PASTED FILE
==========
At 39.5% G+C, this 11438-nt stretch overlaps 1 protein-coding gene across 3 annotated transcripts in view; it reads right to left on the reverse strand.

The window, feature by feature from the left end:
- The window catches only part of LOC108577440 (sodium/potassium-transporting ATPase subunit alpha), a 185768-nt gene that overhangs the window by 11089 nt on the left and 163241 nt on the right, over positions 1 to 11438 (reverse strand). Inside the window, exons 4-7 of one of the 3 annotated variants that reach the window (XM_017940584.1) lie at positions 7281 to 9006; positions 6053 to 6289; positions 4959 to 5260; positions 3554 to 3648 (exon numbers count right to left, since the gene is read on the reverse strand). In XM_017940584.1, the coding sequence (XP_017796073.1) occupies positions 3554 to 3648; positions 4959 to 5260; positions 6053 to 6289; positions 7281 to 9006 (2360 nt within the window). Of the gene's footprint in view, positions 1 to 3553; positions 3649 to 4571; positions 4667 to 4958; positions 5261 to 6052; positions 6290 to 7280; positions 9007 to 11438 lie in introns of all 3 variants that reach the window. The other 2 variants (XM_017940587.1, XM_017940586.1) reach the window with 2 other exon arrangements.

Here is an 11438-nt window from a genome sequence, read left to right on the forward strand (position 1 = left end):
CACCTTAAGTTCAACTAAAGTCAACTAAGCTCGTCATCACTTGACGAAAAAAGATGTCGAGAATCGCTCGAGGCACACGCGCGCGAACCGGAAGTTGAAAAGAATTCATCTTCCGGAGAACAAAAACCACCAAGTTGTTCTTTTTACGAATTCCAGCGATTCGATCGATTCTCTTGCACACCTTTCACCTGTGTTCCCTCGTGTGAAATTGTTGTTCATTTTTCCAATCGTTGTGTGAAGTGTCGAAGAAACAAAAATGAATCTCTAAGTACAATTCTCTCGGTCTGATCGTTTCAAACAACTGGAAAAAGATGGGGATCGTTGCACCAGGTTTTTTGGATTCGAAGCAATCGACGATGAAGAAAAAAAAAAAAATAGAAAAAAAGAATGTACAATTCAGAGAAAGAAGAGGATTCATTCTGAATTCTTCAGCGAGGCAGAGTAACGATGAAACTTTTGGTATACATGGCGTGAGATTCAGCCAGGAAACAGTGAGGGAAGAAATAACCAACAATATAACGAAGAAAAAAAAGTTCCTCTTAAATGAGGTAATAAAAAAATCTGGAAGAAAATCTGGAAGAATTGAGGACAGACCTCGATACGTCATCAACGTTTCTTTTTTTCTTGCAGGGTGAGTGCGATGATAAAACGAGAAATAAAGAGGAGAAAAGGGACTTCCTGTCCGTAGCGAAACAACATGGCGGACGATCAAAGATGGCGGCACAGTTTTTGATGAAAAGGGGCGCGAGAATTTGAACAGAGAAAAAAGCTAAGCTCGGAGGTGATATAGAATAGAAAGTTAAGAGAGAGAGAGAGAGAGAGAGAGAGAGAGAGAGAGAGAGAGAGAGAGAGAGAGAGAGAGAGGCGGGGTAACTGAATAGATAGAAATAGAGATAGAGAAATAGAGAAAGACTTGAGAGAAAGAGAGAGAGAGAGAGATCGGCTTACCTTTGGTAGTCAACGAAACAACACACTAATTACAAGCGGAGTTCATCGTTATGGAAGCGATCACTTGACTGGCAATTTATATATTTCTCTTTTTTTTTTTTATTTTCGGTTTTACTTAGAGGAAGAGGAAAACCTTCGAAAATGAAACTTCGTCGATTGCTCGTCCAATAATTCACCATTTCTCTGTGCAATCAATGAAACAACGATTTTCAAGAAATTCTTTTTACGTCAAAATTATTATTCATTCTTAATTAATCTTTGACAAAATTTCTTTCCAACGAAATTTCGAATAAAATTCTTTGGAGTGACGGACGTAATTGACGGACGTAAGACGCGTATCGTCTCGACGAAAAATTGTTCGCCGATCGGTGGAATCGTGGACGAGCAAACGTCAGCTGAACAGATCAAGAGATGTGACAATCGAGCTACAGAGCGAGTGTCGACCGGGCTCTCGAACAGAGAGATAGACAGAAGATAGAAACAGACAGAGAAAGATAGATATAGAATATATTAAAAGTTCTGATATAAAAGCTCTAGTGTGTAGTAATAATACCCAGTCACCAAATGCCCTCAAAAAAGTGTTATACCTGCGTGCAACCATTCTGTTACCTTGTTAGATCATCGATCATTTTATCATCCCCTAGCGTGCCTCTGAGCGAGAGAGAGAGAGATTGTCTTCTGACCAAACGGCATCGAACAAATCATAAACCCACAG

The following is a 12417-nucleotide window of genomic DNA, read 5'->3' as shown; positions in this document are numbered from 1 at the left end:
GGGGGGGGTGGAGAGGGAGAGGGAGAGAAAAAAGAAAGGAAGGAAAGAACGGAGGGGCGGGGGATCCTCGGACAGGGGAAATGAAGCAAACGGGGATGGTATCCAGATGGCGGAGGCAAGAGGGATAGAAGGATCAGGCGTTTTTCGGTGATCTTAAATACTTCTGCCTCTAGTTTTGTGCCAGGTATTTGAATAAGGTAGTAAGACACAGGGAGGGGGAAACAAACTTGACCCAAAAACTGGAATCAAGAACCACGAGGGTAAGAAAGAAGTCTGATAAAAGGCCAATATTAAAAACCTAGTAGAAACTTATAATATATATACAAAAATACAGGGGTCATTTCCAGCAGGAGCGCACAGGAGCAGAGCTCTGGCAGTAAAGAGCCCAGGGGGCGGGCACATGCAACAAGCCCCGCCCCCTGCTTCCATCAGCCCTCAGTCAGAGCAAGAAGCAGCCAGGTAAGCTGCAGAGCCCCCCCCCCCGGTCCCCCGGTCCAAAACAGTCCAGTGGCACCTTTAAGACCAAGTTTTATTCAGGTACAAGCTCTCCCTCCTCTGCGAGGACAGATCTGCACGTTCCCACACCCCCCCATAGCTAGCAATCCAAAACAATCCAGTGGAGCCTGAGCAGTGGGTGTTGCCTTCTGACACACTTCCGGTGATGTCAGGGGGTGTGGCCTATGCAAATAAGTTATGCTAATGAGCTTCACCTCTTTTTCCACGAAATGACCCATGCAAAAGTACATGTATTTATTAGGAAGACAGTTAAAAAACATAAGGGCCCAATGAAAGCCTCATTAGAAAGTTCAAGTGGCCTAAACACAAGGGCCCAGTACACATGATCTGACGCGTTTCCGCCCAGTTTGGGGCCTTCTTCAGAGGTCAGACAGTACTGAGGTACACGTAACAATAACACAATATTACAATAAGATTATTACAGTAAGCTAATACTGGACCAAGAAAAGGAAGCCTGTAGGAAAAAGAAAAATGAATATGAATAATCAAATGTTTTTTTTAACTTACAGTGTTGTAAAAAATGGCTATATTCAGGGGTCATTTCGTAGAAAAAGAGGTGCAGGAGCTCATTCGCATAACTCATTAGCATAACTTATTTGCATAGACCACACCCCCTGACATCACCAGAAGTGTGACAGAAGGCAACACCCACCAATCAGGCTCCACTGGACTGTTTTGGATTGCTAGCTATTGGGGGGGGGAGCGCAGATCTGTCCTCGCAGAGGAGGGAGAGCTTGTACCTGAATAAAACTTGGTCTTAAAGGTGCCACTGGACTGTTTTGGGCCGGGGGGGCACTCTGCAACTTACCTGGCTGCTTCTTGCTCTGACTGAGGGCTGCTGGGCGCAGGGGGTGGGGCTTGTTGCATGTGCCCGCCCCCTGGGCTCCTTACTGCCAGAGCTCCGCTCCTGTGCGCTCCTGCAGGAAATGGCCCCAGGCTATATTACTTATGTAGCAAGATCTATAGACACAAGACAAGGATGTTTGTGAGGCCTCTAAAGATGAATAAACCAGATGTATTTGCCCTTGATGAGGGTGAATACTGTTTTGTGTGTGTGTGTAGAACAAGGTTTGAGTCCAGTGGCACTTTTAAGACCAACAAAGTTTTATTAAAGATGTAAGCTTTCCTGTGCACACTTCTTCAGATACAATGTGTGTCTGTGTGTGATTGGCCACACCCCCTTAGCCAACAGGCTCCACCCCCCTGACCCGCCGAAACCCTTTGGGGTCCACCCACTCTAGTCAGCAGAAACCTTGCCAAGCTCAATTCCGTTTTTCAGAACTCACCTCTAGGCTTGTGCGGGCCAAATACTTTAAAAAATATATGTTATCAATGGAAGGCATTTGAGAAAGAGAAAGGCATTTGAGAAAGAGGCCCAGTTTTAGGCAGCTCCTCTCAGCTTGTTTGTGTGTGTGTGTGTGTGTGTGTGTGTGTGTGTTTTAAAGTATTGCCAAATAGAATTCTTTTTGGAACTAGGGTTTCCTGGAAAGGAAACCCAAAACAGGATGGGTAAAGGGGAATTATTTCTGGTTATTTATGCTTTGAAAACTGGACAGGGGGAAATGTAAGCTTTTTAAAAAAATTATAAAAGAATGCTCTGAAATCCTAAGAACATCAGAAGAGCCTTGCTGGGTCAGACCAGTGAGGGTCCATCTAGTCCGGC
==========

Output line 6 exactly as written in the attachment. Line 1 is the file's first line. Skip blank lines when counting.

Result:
The following is a 12417-nucleotide window of genomic DNA, read 5'->3' as shown; positions in this document are numbered from 1 at the left end: